Kenyan troops will not leave Somalia any time soon, Chief of Defence Forces General Robert Kibochi has said.
In an interview with KBC, Kibochi said Somalia is unstable and their security forces still need support from the African Mission to Somalia.
Gen Kibochi, the highest-ranking soldier, said Kenya is actively engaging stakeholders, including the UN, to intervene and stop the Ethiopian civil war.
The general said that the civil war in Ethiopia poses a major security threat to Kenya.
The fighting will lead to an influx of refugees and illegal guns, he said.
“Ethiopia is strategic to us and the ongoing conflict there is a concern to us. We have raised the issue with the UN to intervene for stability,” he said.
On Amisom, Kibochi said they are pushing for mandate and funding changes to enable the organisation to achieve its goals.
“We cannot be in Somalia forever. Just like the USA which has left Afghanistan after a long war with militants, we will also leave when our objective is achieved,” he said.
Kibochi said the Kenyan troops have already had a huge impact in Somalia by opening up 14 major areas initially under al Shabaab control.
“We have opened up roads, hospitals and made towns bustling. Kismayu, Dobley and other towns are now bustling. We have degraded al Shabaab in a major way,” he said.
Kibochi spoke at the Department of Defence headquarters at Ulinzi House in Nairobi.
Expectations were that Kenyan troops will leave Somalia at the end of this year.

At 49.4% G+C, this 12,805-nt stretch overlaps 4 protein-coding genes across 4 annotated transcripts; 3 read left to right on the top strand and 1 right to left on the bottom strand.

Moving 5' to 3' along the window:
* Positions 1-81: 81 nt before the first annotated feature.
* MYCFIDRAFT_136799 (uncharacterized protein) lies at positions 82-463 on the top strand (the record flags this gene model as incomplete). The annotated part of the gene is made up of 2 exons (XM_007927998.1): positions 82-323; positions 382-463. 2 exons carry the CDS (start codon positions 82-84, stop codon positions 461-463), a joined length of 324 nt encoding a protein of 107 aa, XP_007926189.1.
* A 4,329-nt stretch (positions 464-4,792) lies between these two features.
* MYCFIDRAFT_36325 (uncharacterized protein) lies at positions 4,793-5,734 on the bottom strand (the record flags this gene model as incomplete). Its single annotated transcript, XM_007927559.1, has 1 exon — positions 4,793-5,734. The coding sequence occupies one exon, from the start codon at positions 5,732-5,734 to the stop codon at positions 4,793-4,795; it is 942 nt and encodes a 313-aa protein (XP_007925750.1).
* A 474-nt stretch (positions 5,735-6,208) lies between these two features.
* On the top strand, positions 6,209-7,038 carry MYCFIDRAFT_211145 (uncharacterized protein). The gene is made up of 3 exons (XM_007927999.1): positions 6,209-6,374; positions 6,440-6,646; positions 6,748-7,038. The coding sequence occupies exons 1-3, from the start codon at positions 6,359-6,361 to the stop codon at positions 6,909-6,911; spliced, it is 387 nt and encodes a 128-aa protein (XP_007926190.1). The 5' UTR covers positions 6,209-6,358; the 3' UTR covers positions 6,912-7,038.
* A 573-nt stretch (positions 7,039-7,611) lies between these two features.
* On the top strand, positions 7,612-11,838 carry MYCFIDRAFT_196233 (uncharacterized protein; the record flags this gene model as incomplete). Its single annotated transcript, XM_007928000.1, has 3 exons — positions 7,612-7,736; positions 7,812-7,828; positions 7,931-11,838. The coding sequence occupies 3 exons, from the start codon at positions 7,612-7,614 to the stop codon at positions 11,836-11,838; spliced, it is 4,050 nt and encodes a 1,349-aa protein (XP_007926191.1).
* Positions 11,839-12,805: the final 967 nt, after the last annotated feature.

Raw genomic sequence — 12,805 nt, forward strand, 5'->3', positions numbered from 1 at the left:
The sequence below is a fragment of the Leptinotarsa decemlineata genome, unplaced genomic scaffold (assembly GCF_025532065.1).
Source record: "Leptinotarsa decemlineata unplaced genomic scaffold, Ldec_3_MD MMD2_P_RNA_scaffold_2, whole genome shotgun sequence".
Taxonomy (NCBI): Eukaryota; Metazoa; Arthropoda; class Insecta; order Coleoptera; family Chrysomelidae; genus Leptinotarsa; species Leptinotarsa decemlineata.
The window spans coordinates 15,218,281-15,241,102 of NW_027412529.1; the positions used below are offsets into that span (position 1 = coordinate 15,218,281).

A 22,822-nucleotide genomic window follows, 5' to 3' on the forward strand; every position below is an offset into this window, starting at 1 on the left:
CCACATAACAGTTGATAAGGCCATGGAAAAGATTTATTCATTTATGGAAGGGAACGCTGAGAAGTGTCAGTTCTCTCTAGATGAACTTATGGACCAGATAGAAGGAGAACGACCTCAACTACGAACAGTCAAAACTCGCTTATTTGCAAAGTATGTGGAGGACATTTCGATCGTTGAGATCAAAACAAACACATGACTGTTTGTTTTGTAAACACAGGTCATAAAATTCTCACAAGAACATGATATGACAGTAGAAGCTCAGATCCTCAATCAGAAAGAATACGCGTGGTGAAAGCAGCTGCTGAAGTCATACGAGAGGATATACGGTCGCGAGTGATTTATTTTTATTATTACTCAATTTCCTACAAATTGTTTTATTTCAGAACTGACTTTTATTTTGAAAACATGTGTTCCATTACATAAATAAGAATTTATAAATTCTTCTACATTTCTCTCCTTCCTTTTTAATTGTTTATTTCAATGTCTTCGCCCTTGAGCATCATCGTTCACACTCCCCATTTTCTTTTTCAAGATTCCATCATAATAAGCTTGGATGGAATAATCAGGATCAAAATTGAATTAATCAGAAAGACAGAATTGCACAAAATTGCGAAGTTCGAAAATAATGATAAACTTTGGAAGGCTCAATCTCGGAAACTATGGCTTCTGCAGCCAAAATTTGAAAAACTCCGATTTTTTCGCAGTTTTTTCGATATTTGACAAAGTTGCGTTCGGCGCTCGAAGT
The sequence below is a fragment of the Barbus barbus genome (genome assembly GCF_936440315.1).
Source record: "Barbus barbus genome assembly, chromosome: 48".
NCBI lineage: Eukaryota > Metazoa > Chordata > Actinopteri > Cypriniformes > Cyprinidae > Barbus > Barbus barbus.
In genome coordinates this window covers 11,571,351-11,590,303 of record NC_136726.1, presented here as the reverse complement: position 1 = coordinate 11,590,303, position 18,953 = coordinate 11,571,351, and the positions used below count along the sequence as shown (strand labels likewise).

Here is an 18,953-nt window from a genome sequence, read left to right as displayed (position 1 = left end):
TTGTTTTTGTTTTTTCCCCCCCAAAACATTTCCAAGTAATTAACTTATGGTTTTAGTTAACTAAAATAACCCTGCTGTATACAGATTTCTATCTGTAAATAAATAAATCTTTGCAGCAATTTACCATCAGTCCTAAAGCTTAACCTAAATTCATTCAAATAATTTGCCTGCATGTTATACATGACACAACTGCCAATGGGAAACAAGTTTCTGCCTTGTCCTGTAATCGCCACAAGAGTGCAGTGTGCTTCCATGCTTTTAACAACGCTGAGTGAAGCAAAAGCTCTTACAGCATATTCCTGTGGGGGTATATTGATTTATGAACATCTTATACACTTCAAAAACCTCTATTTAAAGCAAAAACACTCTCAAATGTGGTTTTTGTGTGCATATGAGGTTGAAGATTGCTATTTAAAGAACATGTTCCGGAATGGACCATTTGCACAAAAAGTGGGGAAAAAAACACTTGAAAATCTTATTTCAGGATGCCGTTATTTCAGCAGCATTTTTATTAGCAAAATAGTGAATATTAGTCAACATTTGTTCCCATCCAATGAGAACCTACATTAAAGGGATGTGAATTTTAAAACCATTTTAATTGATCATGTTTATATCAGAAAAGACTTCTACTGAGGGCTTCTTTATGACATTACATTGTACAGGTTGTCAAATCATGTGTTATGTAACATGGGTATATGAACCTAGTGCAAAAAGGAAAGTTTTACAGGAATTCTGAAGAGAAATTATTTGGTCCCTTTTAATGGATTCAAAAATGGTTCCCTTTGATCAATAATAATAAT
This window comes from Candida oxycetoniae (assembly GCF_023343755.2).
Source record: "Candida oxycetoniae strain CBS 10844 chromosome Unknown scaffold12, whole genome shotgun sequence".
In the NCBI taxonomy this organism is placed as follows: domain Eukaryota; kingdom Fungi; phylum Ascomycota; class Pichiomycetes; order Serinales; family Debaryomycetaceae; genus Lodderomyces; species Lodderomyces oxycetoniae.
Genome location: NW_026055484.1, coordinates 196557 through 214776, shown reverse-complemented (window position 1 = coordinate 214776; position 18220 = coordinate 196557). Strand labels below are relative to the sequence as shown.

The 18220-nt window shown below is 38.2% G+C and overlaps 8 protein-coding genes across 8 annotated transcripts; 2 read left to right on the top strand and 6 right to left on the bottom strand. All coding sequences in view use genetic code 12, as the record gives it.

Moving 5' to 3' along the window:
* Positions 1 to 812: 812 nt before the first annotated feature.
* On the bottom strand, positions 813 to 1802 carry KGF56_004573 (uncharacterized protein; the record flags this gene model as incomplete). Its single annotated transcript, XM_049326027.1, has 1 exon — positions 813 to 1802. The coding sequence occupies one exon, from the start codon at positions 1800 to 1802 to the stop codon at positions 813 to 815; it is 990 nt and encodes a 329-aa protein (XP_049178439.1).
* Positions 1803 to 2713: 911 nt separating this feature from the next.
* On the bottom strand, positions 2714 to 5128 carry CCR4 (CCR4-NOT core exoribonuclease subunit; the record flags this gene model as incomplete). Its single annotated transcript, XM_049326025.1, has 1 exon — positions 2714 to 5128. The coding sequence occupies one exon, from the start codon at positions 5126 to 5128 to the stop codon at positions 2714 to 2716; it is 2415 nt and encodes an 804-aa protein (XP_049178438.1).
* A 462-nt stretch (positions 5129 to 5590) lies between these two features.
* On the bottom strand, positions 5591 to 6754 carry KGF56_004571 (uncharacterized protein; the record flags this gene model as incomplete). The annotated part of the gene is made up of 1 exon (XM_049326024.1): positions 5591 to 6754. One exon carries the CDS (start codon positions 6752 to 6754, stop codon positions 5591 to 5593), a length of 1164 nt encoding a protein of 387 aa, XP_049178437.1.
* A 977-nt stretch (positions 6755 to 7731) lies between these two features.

The defence chief said unlike between 2011 and 2012 when dozens of grenades and other weapons were being smuggled from Somalia, the trend had significantly dropped.
Gen Kibochi said Kenya and other countries are pushing to have Amisom funded by the UN. This is because one of the main donors, the European Union, has stopped supporting the mission.
This has necessitated a reconfiguration of the operations of the mission which is likely to be done during the coming UN Security Council meeting in October 2021.
“Assessment is being done on what is needed to be done. African Union finished the exercise and we hope an announcement will be made in October,” he said.
The military chief explained the current formation of Amisom makes it a force and argued one can not win a war with force only.
He said they need police to carry out civilian work which soldiers cannot do.
This year marks a decade since the Kenyan troops went to Somalia. Kenyan troops went to Somalia on October 14, 2011, under Operation Linda Nchi to pursue al Shabaab terrorists who had staged abductions in Kenya and launched attacks.
The government saw the attacks as a threat to the country’s sovereignty as it targeted tourism, which is an economic lifeline.
Gen Kibochi said Amisom is underfunded as compared to other missions regionally and hence need to be a UN-run force for effectiveness.
“You can’t cover all the areas of focus with the low funding. We need more funding, resources. The law says the mission needs 12 helicopters yet it is only Kenya and Uganda that currently have choppers in the areas.”